Acaster is better, but flourishes when he is allowed to go off script and just converse with the guests. In fact, it is a bit too obvious that the show doesn’t need two hosts and that Acaster could carry this by himself if needed.

The quality of the guests matters. To be fair, both episodes so far have at least had a few good ones on. But the whole show only zings when the guests almost forget what they should be aiming to accomplish and just start riffing off each other. Which is fine, except it makes the whole point of having a concept pointless. Whilst all panel shows rely on a particular tangent catching fire, most still seem to be able to stick to the central point without detracting from the fun.

Overall, you get the feeling that the show isn’t quite there as a finished product. It’s a bit like when someone gives you a deconstructed dessert – you can see all the bits are there, but it would me much better if it came as a whole thing. But it does show promise. Some smart fine tuning to the basics would see it really fly. Let’s hope they get the chance to do so.

TV is rubbish over Christmas. The desire to please a broad, captive audience means that the mainstream thrives at the expense of anything interesting. No Christmas special of Killing Eve for those of us who loved it, at least not this year. Instead, updates of Poirot (albeit supposedly grittier), accompanied by the usual Call the Midwife and Mrs Brown’s Boys.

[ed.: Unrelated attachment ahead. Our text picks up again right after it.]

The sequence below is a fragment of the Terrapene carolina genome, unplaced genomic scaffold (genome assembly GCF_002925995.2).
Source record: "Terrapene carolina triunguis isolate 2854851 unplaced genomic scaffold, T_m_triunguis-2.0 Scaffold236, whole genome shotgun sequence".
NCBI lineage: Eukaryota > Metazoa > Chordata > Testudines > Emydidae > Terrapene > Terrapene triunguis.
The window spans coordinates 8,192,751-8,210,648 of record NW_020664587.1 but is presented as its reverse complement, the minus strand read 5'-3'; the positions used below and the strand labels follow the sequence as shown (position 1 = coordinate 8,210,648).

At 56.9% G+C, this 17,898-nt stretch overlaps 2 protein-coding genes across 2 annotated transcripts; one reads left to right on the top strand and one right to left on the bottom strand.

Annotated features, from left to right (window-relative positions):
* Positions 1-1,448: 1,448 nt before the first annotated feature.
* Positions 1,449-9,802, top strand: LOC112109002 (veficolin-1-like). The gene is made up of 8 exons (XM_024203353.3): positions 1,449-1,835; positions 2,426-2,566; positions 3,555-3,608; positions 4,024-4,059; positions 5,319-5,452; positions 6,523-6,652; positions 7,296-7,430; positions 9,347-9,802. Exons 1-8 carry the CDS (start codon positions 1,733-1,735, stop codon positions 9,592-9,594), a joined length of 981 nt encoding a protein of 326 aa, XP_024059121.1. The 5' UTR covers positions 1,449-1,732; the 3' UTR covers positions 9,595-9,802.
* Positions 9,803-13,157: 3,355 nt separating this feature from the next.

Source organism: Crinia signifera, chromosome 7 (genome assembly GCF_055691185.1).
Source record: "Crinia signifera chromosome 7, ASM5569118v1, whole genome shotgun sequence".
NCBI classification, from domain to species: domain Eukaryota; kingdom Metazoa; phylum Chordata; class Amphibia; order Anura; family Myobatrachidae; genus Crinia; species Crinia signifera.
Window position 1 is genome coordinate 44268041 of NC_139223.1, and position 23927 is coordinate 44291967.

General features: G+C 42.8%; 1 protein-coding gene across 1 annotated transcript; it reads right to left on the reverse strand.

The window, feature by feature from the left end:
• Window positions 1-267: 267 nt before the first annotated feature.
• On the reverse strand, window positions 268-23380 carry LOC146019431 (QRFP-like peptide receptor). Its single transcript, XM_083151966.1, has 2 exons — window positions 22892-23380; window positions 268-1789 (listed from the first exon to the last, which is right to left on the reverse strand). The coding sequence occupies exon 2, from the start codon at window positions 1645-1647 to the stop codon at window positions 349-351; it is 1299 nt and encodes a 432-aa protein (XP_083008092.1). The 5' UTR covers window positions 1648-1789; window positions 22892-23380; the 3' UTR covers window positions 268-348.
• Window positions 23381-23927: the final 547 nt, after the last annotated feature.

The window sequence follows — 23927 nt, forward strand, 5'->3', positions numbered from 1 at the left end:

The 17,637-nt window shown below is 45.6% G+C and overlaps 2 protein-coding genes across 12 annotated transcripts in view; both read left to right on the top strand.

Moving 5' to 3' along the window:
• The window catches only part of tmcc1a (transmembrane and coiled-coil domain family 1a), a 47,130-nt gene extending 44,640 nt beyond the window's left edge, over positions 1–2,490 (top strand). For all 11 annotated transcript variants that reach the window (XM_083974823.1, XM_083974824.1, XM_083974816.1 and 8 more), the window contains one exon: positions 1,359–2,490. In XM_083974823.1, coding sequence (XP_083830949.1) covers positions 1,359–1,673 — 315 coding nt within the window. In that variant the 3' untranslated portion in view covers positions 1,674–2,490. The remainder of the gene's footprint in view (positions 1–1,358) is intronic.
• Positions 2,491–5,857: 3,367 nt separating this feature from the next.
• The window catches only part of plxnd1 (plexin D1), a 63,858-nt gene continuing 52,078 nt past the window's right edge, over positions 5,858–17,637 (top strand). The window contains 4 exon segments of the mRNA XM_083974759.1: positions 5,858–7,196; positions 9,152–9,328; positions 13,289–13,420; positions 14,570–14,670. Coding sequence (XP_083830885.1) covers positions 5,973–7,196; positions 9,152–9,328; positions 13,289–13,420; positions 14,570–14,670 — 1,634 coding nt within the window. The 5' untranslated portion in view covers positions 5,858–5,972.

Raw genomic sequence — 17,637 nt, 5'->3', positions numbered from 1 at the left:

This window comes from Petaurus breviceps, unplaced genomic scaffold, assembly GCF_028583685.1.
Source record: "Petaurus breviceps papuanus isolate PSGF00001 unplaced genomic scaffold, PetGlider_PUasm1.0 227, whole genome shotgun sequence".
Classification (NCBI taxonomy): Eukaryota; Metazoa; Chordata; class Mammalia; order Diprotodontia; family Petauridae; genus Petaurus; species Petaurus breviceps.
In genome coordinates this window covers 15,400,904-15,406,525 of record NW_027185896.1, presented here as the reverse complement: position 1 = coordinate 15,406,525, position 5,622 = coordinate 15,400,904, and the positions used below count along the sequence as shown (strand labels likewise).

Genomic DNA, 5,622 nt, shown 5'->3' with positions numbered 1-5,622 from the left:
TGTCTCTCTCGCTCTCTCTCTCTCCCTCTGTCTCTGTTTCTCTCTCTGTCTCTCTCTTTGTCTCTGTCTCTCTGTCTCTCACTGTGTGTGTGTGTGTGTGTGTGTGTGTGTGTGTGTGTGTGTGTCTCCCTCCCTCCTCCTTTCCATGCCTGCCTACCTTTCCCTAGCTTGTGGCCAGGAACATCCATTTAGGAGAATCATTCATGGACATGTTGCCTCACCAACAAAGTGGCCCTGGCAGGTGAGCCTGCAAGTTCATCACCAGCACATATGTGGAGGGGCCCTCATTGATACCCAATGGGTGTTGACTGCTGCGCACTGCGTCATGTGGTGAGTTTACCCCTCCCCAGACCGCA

No wonder I have turned to the Planner, where, in a Christmas miracle, I found dozens of episodes of Bob’s Burgers. I have declared my love for it before, but with so little else on I am unashamed in doing so again.

One of the key things I love about it is that, in what seems to be an increasing rarity in comedy (animated or live), the characters actually love each other. I have got to the point with Family Guy and American Dad! Where I have stopped buying into them as loveable but dysfunctional. They just have pushed each other all too far.

But not the Belchers. There is genuinely a united front in the family and a sense of support for each other, even with the craziest of ideas. I know I may be reading a little too much into a cartoon, but it is a massive mood boost not to watch a family that brims over with resentment.

This means you can focus on the plot and the lines, both of which are at the top of their game. Again, some comedies by now in their lifecycle go for bigger targets and overreach. Suspension of belief is fine but there is a definite sense at times that they are going for plot at expense of humour. With Bob’s Burgers I can still buy into that this is just the regular adventures of a family.

The show isn’t scared of making the audience pay attention either. It can at times shoot rapid fire lines between the characters (Gene in particular goes for off the cuff remarks that you could miss if diverted) and that is one of the joys.